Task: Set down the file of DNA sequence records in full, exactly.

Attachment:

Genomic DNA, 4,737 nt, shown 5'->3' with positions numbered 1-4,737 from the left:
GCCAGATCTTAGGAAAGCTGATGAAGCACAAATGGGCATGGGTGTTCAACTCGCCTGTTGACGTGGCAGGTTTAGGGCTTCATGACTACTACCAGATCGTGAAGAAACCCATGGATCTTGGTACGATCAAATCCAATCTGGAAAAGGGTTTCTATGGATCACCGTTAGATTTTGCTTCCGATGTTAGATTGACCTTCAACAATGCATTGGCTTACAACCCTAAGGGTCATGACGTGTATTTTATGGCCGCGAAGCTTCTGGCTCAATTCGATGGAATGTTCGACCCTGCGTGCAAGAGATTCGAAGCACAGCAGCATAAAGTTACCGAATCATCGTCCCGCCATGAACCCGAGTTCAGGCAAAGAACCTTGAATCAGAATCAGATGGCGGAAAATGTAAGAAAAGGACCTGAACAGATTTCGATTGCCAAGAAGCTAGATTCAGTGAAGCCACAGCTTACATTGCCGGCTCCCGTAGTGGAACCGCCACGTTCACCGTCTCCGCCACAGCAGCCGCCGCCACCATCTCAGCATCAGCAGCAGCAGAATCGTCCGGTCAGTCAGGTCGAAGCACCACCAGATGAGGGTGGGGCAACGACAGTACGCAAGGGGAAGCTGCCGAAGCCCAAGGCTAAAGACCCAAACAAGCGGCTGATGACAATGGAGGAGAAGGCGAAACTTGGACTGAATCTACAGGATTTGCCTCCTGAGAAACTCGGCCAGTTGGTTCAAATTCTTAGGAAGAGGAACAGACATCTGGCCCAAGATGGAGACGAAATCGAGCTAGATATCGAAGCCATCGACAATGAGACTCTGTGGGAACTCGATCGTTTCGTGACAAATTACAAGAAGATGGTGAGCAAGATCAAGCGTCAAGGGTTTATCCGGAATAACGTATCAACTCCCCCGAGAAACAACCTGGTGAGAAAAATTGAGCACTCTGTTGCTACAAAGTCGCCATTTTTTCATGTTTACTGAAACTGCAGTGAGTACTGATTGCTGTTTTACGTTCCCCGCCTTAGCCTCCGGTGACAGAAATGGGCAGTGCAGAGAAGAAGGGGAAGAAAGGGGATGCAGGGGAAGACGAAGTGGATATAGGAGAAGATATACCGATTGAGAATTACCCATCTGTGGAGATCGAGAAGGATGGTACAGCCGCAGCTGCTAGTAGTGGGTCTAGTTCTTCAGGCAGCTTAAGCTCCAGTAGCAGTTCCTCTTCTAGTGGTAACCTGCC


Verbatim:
Genomic DNA, 4,737 nt, shown 5'->3' with positions numbered 1-4,737 from the left:
GCCAGATCTTAGGAAAGCTGATGAAGCACAAATGGGCATGGGTGTTCAACTCGCCTGTTGACGTGGCAGGTTTAGGGCTTCATGACTACTACCAGATCGTGAAGAAACCCATGGATCTTGGTACGATCAAATCCAATCTGGAAAAGGGTTTCTATGGATCACCGTTAGATTTTGCTTCCGATGTTAGATTGACCTTCAACAATGCATTGGCTTACAACCCTAAGGGTCATGACGTGTATTTTATGGCCGCGAAGCTTCTGGCTCAATTCGATGGAATGTTCGACCCTGCGTGCAAGAGATTCGAAGCACAGCAGCATAAAGTTACCGAATCATCGTCCCGCCATGAACCCGAGTTCAGGCAAAGAACCTTGAATCAGAATCAGATGGCGGAAAATGTAAGAAAAGGACCTGAACAGATTTCGATTGCCAAGAAGCTAGATTCAGTGAAGCCACAGCTTACATTGCCGGCTCCCGTAGTGGAACCGCCACGTTCACCGTCTCCGCCACAGCAGCCGCCGCCACCATCTCAGCATCAGCAGCAGCAGAATCGTCCGGTCAGTCAGGTCGAAGCACCACCAGATGAGGGTGGGGCAACGACAGTACGCAAGGGGAAGCTGCCGAAGCCCAAGGCTAAAGACCCAAACAAGCGGCTGATGACAATGGAGGAGAAGGCGAAACTTGGACTGAATCTACAGGATTTGCCTCCTGAGAAACTCGGCCAGTTGGTTCAAATTCTTAGGAAGAGGAACAGACATCTGGCCCAAGATGGAGACGAAATCGAGCTAGATATCGAAGCCATCGACAATGAGACTCTGTGGGAACTCGATCGTTTCGTGACAAATTACAAGAAGATGGTGAGCAAGATCAAGCGTCAAGGGTTTATCCGGAATAACGTATCAACTCCCCCGAGAAACAACCTGGTGAGAAAAATTGAGCACTCTGTTGCTACAAAGTCGCCATTTTTTCATGTTTACTGAAACTGCAGTGAGTACTGATTGCTGTTTTACGTTCCCCGCCTTAGCCTCCGGTGACAGAAATGGGCAGTGCAGAGAAGAAGGGGAAGAAAGGGGATGCAGGGGAAGACGAAGTGGATATAGGAGAAGATATACCGATTGAGAATTACCCATCTGTGGAGATCGAGAAGGATGGTACAGCCGCAGCTGCTAGTAGTGGGTCTAGTTCTTCAGGCAGCTTAAGCTCCAGTAGCAGTTCCTCTTCTAGTGGTAACCTGCC